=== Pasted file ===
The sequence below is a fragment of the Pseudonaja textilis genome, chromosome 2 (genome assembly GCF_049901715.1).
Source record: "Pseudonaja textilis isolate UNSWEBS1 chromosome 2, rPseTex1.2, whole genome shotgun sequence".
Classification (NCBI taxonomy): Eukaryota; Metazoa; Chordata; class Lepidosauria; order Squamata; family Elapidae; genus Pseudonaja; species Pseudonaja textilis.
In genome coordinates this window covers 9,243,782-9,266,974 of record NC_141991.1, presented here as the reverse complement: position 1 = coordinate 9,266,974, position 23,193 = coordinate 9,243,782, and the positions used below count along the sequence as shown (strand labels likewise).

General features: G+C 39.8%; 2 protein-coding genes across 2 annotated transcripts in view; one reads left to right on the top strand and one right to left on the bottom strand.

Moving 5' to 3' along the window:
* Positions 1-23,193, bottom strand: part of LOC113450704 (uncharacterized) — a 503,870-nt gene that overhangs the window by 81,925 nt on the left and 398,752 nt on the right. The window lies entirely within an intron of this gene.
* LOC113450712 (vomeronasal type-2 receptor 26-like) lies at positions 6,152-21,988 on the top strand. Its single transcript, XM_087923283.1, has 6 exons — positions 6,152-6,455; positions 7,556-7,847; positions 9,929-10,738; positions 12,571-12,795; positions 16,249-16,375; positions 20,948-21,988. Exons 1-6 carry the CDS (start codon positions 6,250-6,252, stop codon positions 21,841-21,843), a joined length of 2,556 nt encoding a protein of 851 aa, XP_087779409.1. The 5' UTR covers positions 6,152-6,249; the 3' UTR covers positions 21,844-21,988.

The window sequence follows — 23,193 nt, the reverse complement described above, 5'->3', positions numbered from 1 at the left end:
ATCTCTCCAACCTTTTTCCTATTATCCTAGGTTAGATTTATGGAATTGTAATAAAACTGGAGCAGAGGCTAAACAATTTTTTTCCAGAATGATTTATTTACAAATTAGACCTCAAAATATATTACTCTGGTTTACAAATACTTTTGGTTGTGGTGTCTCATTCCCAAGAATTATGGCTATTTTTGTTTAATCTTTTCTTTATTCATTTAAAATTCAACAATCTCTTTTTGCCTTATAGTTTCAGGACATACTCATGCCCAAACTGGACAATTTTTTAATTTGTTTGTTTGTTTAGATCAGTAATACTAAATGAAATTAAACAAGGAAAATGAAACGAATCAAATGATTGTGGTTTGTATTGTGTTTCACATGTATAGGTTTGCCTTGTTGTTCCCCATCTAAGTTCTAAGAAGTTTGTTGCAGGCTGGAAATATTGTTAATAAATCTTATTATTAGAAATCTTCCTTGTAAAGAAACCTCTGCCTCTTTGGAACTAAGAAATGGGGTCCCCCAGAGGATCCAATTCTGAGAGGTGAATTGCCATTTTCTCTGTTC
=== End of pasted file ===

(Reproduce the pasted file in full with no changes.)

The sequence below is a fragment of the Pseudonaja textilis genome, chromosome 2 (genome assembly GCF_049901715.1).
Source record: "Pseudonaja textilis isolate UNSWEBS1 chromosome 2, rPseTex1.2, whole genome shotgun sequence".
Classification (NCBI taxonomy): Eukaryota; Metazoa; Chordata; class Lepidosauria; order Squamata; family Elapidae; genus Pseudonaja; species Pseudonaja textilis.
In genome coordinates this window covers 9,243,782-9,266,974 of record NC_141991.1, presented here as the reverse complement: position 1 = coordinate 9,266,974, position 23,193 = coordinate 9,243,782, and the positions used below count along the sequence as shown (strand labels likewise).

General features: G+C 39.8%; 2 protein-coding genes across 2 annotated transcripts in view; one reads left to right on the top strand and one right to left on the bottom strand.

Moving 5' to 3' along the window:
* Positions 1-23,193, bottom strand: part of LOC113450704 (uncharacterized) — a 503,870-nt gene that overhangs the window by 81,925 nt on the left and 398,752 nt on the right. The window lies entirely within an intron of this gene.
* LOC113450712 (vomeronasal type-2 receptor 26-like) lies at positions 6,152-21,988 on the top strand. Its single transcript, XM_087923283.1, has 6 exons — positions 6,152-6,455; positions 7,556-7,847; positions 9,929-10,738; positions 12,571-12,795; positions 16,249-16,375; positions 20,948-21,988. Exons 1-6 carry the CDS (start codon positions 6,250-6,252, stop codon positions 21,841-21,843), a joined length of 2,556 nt encoding a protein of 851 aa, XP_087779409.1. The 5' UTR covers positions 6,152-6,249; the 3' UTR covers positions 21,844-21,988.

The window sequence follows — 23,193 nt, the reverse complement described above, 5'->3', positions numbered from 1 at the left end:
ATCTCTCCAACCTTTTTCCTATTATCCTAGGTTAGATTTATGGAATTGTAATAAAACTGGAGCAGAGGCTAAACAATTTTTTTCCAGAATGATTTATTTACAAATTAGACCTCAAAATATATTACTCTGGTTTACAAATACTTTTGGTTGTGGTGTCTCATTCCCAAGAATTATGGCTATTTTTGTTTAATCTTTTCTTTATTCATTTAAAATTCAACAATCTCTTTTTGCCTTATAGTTTCAGGACATACTCATGCCCAAACTGGACAATTTTTTAATTTGTTTGTTTGTTTAGATCAGTAATACTAAATGAAATTAAACAAGGAAAATGAAACGAATCAAATGATTGTGGTTTGTATTGTGTTTCACATGTATAGGTTTGCCTTGTTGTTCCCCATCTAAGTTCTAAGAAGTTTGTTGCAGGCTGGAAATATTGTTAATAAATCTTATTATTAGAAATCTTCCTTGTAAAGAAACCTCTGCCTCTTTGGAACTAAGAAATGGGGTCCCCCAGAGGATCCAATTCTGAGAGGTGAATTGCCATTTTCTCTGTTC